Yesterday I spent the day with hundreds of entrepreneurs. While that is not particularly unusual for me, the typical entrepreneur I work with in my business as a loan broker has a few years of experience running a business under his or her belt. Similarly, nearly all the entrepreneurs I met yesterday were just starting their businesses and most had no prior experience owning their own business.
My first meeting was sponsored by the Texas State University Small Business Development Center (SBDC). With the help of many other State of Texas agencies, the SBDC put on a half-day series of mini-seminars for businesses owners seeking Historically Underutilized Business (HUB) status as well as those that simply want the State of Texas as a customer. I was there to teach one of the seminars on financing federal, state, and local governmental contracts.
My second meeting of the day was sponsored by the Austin Entrepreneur Network, where I have agreed to become a mentor for aspiring start-up companies. The event was designed for entrepreneurs seeking mentors and mentors seeking companies to help out. There were about 10 entrepreneurial companies represented and 14 or so mentors. The event was like speed dating. First, each entrepreneur gave a one-minute fast pitch, and then they took a seat at a table around the room. The mentors and entrepreneurs each spent 5 minutes discussing the business proposition and what the mentor could offer that business.
I came away from the evening with several unscientific observations.
- Most of the people I spoke with directly didn’t grow up wanting to be entrepreneur. I was surprised by the number of people I met who lost their job either because their employer closed their doors or because they were downsized. Several were 20-year veterans of large companies who had advanced technical degrees, who elected to take an early retirement offer. Several lost their large-company jobs because their employer merged with another company and their job was no longer needed. Nearly all had domain expertise in the field they were trying to build a business in, but few of them had experience owning and operating their own business. As John Jantsch oberves in one of my favorite readings on the characteristics of an entrepreneur, “7 Uncommon Traits of Successful Entrepreneurs,” successful entrepreneurs don’t tend to possess the traits that are most commonly attributed to entrepreneurship, while the majority of people trying to make it as entrepreneurs don’t have an accurate sense of their own capabilities.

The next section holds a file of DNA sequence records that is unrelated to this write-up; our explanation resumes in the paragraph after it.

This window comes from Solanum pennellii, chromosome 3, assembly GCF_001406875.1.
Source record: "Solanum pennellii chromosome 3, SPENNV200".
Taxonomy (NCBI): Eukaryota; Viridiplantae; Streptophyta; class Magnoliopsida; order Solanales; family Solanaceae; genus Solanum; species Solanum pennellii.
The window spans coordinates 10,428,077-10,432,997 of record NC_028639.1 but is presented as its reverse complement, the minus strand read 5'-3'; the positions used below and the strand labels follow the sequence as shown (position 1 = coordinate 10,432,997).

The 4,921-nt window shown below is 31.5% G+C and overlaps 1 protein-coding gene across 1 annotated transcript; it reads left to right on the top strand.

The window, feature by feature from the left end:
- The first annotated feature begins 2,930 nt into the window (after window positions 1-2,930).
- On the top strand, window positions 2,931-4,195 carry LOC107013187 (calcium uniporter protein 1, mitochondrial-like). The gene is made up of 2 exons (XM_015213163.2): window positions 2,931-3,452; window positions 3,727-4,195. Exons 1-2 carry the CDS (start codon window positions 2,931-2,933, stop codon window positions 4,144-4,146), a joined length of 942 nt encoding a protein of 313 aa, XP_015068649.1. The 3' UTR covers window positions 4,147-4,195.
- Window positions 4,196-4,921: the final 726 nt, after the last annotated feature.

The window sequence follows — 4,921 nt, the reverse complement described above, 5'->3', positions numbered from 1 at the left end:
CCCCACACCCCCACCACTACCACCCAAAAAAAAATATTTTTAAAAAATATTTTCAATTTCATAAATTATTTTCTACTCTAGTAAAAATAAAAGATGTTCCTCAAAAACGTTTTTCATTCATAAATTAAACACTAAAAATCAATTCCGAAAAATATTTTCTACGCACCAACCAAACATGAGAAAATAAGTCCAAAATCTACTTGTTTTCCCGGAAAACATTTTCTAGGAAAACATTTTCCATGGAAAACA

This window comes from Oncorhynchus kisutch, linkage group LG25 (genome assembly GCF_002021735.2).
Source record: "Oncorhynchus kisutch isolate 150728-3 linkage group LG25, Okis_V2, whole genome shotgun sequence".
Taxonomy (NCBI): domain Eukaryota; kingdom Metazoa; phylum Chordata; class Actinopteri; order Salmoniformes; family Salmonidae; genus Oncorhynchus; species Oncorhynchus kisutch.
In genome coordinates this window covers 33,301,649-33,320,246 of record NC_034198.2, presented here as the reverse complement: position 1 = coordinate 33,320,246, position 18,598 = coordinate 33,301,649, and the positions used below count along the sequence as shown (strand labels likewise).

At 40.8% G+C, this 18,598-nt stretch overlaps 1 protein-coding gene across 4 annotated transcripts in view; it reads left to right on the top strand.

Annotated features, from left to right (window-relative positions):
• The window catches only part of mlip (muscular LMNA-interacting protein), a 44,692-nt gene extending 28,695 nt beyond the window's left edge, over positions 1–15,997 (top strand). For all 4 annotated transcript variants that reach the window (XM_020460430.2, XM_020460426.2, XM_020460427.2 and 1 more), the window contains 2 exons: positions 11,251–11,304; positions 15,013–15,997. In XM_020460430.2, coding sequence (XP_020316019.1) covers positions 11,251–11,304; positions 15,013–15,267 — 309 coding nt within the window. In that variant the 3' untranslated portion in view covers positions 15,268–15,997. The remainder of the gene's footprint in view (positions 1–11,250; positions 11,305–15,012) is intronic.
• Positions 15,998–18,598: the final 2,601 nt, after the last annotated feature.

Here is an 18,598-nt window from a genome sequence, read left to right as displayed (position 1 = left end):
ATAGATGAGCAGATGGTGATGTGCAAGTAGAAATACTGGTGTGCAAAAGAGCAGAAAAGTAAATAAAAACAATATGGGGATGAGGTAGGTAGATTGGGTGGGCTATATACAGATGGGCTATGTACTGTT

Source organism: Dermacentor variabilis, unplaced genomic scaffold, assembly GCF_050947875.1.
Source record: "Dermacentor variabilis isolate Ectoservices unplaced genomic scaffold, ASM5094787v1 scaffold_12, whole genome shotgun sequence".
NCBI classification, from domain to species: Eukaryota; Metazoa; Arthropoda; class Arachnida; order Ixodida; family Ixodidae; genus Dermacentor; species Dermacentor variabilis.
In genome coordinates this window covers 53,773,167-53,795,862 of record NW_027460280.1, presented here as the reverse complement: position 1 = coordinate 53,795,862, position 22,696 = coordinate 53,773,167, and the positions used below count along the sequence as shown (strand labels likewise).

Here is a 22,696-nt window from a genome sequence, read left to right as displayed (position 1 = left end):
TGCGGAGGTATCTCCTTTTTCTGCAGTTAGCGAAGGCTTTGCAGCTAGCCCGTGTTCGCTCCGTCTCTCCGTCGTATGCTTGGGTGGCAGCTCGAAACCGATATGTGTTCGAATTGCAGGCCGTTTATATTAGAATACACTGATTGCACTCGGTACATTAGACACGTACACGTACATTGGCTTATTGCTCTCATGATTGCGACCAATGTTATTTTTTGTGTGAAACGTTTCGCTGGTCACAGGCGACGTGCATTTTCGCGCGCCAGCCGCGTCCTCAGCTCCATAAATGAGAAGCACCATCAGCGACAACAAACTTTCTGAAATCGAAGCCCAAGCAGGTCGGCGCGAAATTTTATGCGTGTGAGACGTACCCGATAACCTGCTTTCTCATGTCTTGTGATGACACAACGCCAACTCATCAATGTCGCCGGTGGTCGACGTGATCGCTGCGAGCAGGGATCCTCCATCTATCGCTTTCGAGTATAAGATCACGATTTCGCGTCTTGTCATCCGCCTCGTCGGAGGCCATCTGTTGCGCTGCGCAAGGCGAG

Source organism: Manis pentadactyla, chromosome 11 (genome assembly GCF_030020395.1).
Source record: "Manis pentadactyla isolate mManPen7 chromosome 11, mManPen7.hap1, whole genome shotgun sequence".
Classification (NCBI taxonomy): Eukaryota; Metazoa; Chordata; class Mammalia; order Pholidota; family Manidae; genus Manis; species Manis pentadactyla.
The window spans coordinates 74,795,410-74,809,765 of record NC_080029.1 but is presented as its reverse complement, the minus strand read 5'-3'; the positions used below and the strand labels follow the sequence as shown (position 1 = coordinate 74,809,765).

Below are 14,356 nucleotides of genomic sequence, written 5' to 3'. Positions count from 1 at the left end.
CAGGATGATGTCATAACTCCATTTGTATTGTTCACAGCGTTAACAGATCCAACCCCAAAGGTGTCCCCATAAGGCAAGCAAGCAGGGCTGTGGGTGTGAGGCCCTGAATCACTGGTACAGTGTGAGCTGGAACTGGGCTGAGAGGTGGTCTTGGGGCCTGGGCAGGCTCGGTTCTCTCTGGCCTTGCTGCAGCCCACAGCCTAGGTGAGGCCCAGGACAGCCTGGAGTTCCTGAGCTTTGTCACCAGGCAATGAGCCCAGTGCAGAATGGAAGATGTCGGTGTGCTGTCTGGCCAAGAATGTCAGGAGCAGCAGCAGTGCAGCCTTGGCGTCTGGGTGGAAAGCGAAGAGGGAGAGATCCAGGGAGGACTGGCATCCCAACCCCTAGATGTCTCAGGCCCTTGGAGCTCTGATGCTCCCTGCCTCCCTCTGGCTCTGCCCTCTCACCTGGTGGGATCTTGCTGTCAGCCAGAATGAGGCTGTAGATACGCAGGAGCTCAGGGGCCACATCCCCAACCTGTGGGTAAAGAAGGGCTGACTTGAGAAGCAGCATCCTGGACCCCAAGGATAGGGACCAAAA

- What entrepreneurs don’t know can hurt them. Although everyone I met was very optimistic about their opportunities, few of them seemed to understand the some of the basics of operating a business. I applaud them for attending quality training sessions that might help them better understand what they don’t know. For the Texas State University event, I met several aspiring small business owners who came from 200 miles away to attend. I was the last presenter at the end of the day and found many of them wanting to keep the various presenters there to continue absorbing as much as they could before leaving. (The business owners who I spoke with after the end of the day believed their time was very well spent. The cost was free.)
- Entrepreneurs who take advantage of mentoring and training are wise. Assuming a start-up business owner finds the right mentor and makes it a goal to engage in an ongoing (lifetime) learning program, they are much more likely to succeed than those who don’t. Sadly I find in my day to day consulting practice that most business owners don’t engage in formal learning programs. I understand that the process of starting and running a business cannot be perfect, but I think you can learn and internalize a dozen main practices in your business that will make life easier and keep your stress level lower.
Before I started my day yesterday I received an e-mail from the Small Business Administration Office of Advocacy. They conduct surveys and academic reviews of the needs of small business. Ironically, yesterday’s e-mail contained a link to a new report that discussed the needs of entrepreneurial training and education. They concluded that one’s college degree and GPA made little or no difference in the success of an entrepreneurial business owner. It turns out that there is a high correlation between the success of business owners who receive entrepreneurial educational classes and an enterprise’s success.